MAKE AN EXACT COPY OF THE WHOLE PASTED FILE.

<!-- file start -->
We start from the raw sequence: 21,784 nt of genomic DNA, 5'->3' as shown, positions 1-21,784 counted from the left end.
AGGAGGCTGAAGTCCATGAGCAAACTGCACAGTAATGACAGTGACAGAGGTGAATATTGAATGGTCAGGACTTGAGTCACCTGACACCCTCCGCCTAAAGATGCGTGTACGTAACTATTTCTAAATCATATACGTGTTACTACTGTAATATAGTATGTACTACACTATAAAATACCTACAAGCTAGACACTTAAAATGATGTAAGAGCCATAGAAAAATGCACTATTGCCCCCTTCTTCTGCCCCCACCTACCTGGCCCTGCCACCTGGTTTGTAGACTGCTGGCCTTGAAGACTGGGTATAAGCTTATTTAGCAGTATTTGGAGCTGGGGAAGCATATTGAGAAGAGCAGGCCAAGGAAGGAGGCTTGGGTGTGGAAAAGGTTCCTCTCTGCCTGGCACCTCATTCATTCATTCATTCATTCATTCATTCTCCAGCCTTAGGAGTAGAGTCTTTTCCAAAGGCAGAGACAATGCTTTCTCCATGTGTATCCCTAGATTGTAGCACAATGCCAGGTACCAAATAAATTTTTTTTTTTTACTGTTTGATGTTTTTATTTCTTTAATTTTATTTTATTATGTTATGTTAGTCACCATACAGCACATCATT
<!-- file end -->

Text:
We start from the raw sequence: 21,784 nt of genomic DNA, 5'->3' as shown, positions 1-21,784 counted from the left end.
AGGAGGCTGAAGTCCATGAGCAAACTGCACAGTAATGACAGTGACAGAGGTGAATATTGAATGGTCAGGACTTGAGTCACCTGACACCCTCCGCCTAAAGATGCGTGTACGTAACTATTTCTAAATCATATACGTGTTACTACTGTAATATAGTATGTACTACACTATAAAATACCTACAAGCTAGACACTTAAAATGATGTAAGAGCCATAGAAAAATGCACTATTGCCCCCTTCTTCTGCCCCCACCTACCTGGCCCTGCCACCTGGTTTGTAGACTGCTGGCCTTGAAGACTGGGTATAAGCTTATTTAGCAGTATTTGGAGCTGGGGAAGCATATTGAGAAGAGCAGGCCAAGGAAGGAGGCTTGGGTGTGGAAAAGGTTCCTCTCTGCCTGGCACCTCATTCATTCATTCATTCATTCATTCATTCTCCAGCCTTAGGAGTAGAGTCTTTTCCAAAGGCAGAGACAATGCTTTCTCCATGTGTATCCCTAGATTGTAGCACAATGCCAGGTACCAAATAAATTTTTTTTTTTTACTGTTTGATGTTTTTATTTCTTTAATTTTATTTTATTATGTTATGTTAGTCACCATACAGCACATCATT